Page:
Monday, January 23, 2012

Is alcohol necessary for wine’s health benefits?

High on the list of controversies about wine and health is the alcohol question, one I get asked about every time I do a seminar on the subject. Why not grape juice, or for that matter wine's goodness in a pill?
New research from the University of Barcelona took the question head on and it's good news for wine drinkers.

There are so many thousands of papers on wine and health now that you can be forgiven for not keeping up (which I am taking care of for you here) but in order to understand the implications of this latest study we need a little background. For one, as I said in the book, wine is not just grape juice without the alcohol; the content of polyphenols antioxidants is much higher in wine for several reasons (for another, grape juice is high in sugar.) There is a great temptation to assume that we could just take the polyphenols from grapes and put them into supplement form, which indeed many have. For non drinkers and occasions where wine consumption is inappropriate, it may not be such a bad idea. But does alcohol make a positive, independent contribution to health?

In terms of cardiovascular health, it is known that alcohol in moderation improves the HDL/LDL cholesterol ratio, and it is tempting to assume that is the end of the story. But atherosclerosis is a much more complex phenomenon than simply sludged up pipes from a high fat diet. Chronic inflammation, at least as biologists use the term, is the important underlying factor. So the scientists in Spain designed a clever clinical study in which volunteers were assigned to three groups: one consumed a standardized amount of red wine daily, another an equivalent amount of de-alcoholized wine, and a third had gin, standardized to the same alcohol amount as the wine group, for 4 weeks. They then measured 25 separate inflammatory biomarker levels. These molecules go by an alphabet soup of names, but the implications of the study were clear: Both alcohol and red wine polyphenols independently improved (“down-regulated”) inflammatory marker levels, and though there was some overlap they generally worked differently.

So is alcohol an anti-inflammatory compound? At least where cardiovascular disease is concerned, it would appear so. That would explain why alcohol from any source appears to offer some benefit, though not as much as when it is in wine. Another important aspect of this study is that it is a randomized prospective clinical trial, meaning we can take very high-level confidence in the results. Not that I had any real doubts.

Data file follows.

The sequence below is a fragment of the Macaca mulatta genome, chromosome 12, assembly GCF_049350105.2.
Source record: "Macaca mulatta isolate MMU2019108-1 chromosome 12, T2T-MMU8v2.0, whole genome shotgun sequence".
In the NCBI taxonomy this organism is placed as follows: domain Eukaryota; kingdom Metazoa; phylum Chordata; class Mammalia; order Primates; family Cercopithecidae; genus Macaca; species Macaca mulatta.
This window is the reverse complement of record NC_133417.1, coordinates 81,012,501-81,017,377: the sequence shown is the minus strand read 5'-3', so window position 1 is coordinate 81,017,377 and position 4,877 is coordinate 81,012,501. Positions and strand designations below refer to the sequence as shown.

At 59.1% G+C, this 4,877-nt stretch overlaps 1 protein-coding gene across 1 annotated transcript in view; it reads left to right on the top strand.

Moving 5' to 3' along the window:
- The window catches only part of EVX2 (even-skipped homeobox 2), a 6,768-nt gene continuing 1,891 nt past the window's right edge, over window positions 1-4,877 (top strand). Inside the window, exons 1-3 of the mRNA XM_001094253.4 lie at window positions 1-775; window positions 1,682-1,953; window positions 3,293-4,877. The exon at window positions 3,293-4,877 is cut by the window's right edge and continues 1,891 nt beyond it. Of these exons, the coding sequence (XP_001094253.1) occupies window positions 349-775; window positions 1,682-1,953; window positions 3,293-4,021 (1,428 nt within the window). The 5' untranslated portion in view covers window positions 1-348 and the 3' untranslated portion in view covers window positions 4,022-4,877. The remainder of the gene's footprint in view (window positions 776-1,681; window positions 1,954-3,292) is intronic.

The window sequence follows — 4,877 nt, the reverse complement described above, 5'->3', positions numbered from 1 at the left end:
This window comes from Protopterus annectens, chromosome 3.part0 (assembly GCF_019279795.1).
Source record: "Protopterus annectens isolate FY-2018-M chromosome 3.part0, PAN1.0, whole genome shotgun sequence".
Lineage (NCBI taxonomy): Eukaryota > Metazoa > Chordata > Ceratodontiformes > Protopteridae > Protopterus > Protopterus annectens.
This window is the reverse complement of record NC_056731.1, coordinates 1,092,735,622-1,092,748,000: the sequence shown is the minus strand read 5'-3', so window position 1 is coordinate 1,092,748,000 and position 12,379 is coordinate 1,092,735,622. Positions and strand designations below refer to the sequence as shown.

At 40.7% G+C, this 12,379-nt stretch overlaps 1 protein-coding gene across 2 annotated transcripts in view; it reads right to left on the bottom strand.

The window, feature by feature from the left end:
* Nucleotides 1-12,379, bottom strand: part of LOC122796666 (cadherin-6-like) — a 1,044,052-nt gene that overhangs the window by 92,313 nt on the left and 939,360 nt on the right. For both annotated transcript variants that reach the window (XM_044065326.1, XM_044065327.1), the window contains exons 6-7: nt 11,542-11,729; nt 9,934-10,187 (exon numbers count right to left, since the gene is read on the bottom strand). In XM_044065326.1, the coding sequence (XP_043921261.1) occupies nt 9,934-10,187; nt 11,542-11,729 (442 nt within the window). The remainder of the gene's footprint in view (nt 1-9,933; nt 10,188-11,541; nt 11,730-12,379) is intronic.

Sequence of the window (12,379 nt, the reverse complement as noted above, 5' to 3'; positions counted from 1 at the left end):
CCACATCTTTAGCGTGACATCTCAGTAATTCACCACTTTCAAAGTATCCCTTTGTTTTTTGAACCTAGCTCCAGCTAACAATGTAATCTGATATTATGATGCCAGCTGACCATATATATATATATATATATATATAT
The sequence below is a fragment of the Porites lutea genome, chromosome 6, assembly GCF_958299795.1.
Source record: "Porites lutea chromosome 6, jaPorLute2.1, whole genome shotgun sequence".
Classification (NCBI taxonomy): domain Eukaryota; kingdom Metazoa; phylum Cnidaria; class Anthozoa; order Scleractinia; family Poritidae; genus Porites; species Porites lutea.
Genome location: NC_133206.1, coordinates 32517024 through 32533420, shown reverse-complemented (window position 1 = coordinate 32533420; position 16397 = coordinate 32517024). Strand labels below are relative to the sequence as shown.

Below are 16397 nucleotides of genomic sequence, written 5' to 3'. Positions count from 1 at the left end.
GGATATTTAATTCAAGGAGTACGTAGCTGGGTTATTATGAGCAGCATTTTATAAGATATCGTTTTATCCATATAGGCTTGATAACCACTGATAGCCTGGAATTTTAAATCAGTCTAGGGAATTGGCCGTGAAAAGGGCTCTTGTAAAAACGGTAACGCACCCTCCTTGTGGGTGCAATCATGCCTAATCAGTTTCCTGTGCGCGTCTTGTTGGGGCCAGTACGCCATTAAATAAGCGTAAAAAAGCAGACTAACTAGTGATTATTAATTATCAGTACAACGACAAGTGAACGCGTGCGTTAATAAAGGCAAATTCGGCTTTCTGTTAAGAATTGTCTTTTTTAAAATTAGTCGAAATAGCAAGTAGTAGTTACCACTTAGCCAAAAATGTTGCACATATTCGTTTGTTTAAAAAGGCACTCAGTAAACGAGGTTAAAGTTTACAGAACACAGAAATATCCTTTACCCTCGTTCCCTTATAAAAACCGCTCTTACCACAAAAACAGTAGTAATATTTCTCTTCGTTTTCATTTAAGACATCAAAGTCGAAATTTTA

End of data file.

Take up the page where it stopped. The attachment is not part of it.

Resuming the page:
Tuesday, January 10, 2012

New evidence that red wine lowers risk of breast cancer

Does drinking red wine increase risk of breast cancer? If you have been following the news over the past few years, you might have a hard time justifying that glass of wine with dinner, as we are told that even in moderation the risk of breast cancer increases. But as I have said here before (see post from Nov 2 2011), the whole topic is widely misunderstood and oversimplified, despite the declarations of medical authorities. But a new study helps to shed some light on the subject.

So why is the party line so negative on wine? At first glance, the evidence seems overwhelming: dozens of studies showing that consumption of alcohol in any form – red or white wine, beer, spirits – increases chances of developing breast cancer by about 10% per drink per day. Some of these studies are quite large, with thousands of women surveyed. A closer analysis reveals some serious problems however. To begin with, any time there are dozens of population studies all looking at the same question, we may fairly ask why the question is so difficult to answer. A quick glance reveals one obvious problem: not all the studies find an association of alcohol consumption with breast cancer. Another, more pernicious problem, has to do with a fundamental weakness of population studies: they rely on self reporting, which in the case of alcohol consumption is notoriously unreliable. The result is that heavy drinkers are misclassified as moderate drinkers, suggesting that low levels of drinking are unsafe.

More to the point is the fundamental question of whether red wine is different in terms of risk than other alcoholic drinks. Since women in the U.S. and Britain tend to have mixed drinking patterns – for example, minimal drinking during the week, and a variety of different drinks when they do – it becomes impossible for all practical purposes to know what the effect of regular, moderate consumption of red wine would be. 

It is also difficult to pin down exactly what alcohol does to increase breast cancer risk, but the theory seems to be that it promotes estrogen and so it is primarily estrogen-dependent tumors that account for most of the problem. This latest study attempted to address that by evaluating the effect of compounds in red wine that inhibit an enzyme called aromatase, which converts testosterone into estrogen. Using what is called a crossover prospective trial, they were able to show that consumption of red wine in volunteers had a positive effect, concluding that “red wine is a nutritional [aromatase inhibitor] and may explain the observation that red wine does not appear to increase breast cancer risk.” (emphasis added). So enjoy a glass of red wine with dinner and enjoy life.